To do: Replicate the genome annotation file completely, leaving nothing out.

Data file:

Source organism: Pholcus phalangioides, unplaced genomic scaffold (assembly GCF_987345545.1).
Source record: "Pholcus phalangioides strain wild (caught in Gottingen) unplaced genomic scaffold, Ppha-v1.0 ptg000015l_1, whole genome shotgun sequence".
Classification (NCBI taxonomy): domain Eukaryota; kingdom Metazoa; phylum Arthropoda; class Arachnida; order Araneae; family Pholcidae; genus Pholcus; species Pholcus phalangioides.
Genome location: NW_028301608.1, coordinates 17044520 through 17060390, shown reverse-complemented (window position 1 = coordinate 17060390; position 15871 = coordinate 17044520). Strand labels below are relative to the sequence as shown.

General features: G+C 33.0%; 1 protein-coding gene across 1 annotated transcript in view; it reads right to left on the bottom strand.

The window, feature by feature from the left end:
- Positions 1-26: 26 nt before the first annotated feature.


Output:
Source organism: Pholcus phalangioides, unplaced genomic scaffold (assembly GCF_987345545.1).
Source record: "Pholcus phalangioides strain wild (caught in Gottingen) unplaced genomic scaffold, Ppha-v1.0 ptg000015l_1, whole genome shotgun sequence".
Classification (NCBI taxonomy): domain Eukaryota; kingdom Metazoa; phylum Arthropoda; class Arachnida; order Araneae; family Pholcidae; genus Pholcus; species Pholcus phalangioides.
Genome location: NW_028301608.1, coordinates 17044520 through 17060390, shown reverse-complemented (window position 1 = coordinate 17060390; position 15871 = coordinate 17044520). Strand labels below are relative to the sequence as shown.

General features: G+C 33.0%; 1 protein-coding gene across 1 annotated transcript in view; it reads right to left on the bottom strand.

The window, feature by feature from the left end:
- Positions 1-26: 26 nt before the first annotated feature.